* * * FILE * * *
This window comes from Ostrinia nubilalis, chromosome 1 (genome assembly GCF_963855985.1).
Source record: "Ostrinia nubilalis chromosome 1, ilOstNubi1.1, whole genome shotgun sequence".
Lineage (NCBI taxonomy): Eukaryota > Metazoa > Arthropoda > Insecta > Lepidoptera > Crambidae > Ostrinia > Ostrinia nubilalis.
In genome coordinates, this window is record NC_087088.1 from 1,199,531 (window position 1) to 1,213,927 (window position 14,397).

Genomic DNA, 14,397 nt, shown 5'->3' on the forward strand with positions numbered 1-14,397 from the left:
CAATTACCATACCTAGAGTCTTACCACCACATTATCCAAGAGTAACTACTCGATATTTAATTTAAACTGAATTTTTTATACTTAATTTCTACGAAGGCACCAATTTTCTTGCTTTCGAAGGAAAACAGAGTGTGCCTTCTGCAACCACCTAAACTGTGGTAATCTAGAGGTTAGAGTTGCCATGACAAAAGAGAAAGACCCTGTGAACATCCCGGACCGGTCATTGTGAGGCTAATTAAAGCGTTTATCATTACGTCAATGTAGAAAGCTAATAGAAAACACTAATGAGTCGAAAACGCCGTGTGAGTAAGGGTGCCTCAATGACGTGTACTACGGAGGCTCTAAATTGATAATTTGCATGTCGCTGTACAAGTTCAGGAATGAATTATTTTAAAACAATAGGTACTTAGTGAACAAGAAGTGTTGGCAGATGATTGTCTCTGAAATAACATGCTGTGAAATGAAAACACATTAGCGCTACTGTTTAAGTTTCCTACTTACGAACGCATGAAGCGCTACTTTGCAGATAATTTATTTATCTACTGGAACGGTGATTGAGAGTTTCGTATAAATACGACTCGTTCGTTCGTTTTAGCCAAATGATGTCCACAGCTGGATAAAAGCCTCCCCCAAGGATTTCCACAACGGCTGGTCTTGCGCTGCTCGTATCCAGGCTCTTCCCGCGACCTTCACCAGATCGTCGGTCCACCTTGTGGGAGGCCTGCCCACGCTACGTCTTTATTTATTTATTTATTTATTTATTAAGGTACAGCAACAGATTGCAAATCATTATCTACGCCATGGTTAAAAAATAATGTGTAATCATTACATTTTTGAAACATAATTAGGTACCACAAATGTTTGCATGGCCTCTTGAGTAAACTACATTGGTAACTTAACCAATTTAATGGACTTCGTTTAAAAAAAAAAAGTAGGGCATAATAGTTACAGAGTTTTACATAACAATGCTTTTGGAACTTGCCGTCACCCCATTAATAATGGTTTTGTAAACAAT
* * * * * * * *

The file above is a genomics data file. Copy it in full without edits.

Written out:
This window comes from Ostrinia nubilalis, chromosome 1 (genome assembly GCF_963855985.1).
Source record: "Ostrinia nubilalis chromosome 1, ilOstNubi1.1, whole genome shotgun sequence".
Lineage (NCBI taxonomy): Eukaryota > Metazoa > Arthropoda > Insecta > Lepidoptera > Crambidae > Ostrinia > Ostrinia nubilalis.
In genome coordinates, this window is record NC_087088.1 from 1,199,531 (window position 1) to 1,213,927 (window position 14,397).

Genomic DNA, 14,397 nt, shown 5'->3' on the forward strand with positions numbered 1-14,397 from the left:
CAATTACCATACCTAGAGTCTTACCACCACATTATCCAAGAGTAACTACTCGATATTTAATTTAAACTGAATTTTTTATACTTAATTTCTACGAAGGCACCAATTTTCTTGCTTTCGAAGGAAAACAGAGTGTGCCTTCTGCAACCACCTAAACTGTGGTAATCTAGAGGTTAGAGTTGCCATGACAAAAGAGAAAGACCCTGTGAACATCCCGGACCGGTCATTGTGAGGCTAATTAAAGCGTTTATCATTACGTCAATGTAGAAAGCTAATAGAAAACACTAATGAGTCGAAAACGCCGTGTGAGTAAGGGTGCCTCAATGACGTGTACTACGGAGGCTCTAAATTGATAATTTGCATGTCGCTGTACAAGTTCAGGAATGAATTATTTTAAAACAATAGGTACTTAGTGAACAAGAAGTGTTGGCAGATGATTGTCTCTGAAATAACATGCTGTGAAATGAAAACACATTAGCGCTACTGTTTAAGTTTCCTACTTACGAACGCATGAAGCGCTACTTTGCAGATAATTTATTTATCTACTGGAACGGTGATTGAGAGTTTCGTATAAATACGACTCGTTCGTTCGTTTTAGCCAAATGATGTCCACAGCTGGATAAAAGCCTCCCCCAAGGATTTCCACAACGGCTGGTCTTGCGCTGCTCGTATCCAGGCTCTTCCCGCGACCTTCACCAGATCGTCGGTCCACCTTGTGGGAGGCCTGCCCACGCTACGTCTTTATTTATTTATTTATTTATTTATTAAGGTACAGCAACAGATTGCAAATCATTATCTACGCCATGGTTAAAAAATAATGTGTAATCATTACATTTTTGAAACATAATTAGGTACCACAAATGTTTGCATGGCCTCTTGAGTAAACTACATTGGTAACTTAACCAATTTAATGGACTTCGTTTAAAAAAAAAAAGTAGGGCATAATAGTTACAGAGTTTTACATAACAATGCTTTTGGAACTTGCCGTCACCCCATTAATAATGGTTTTGTAAACAAT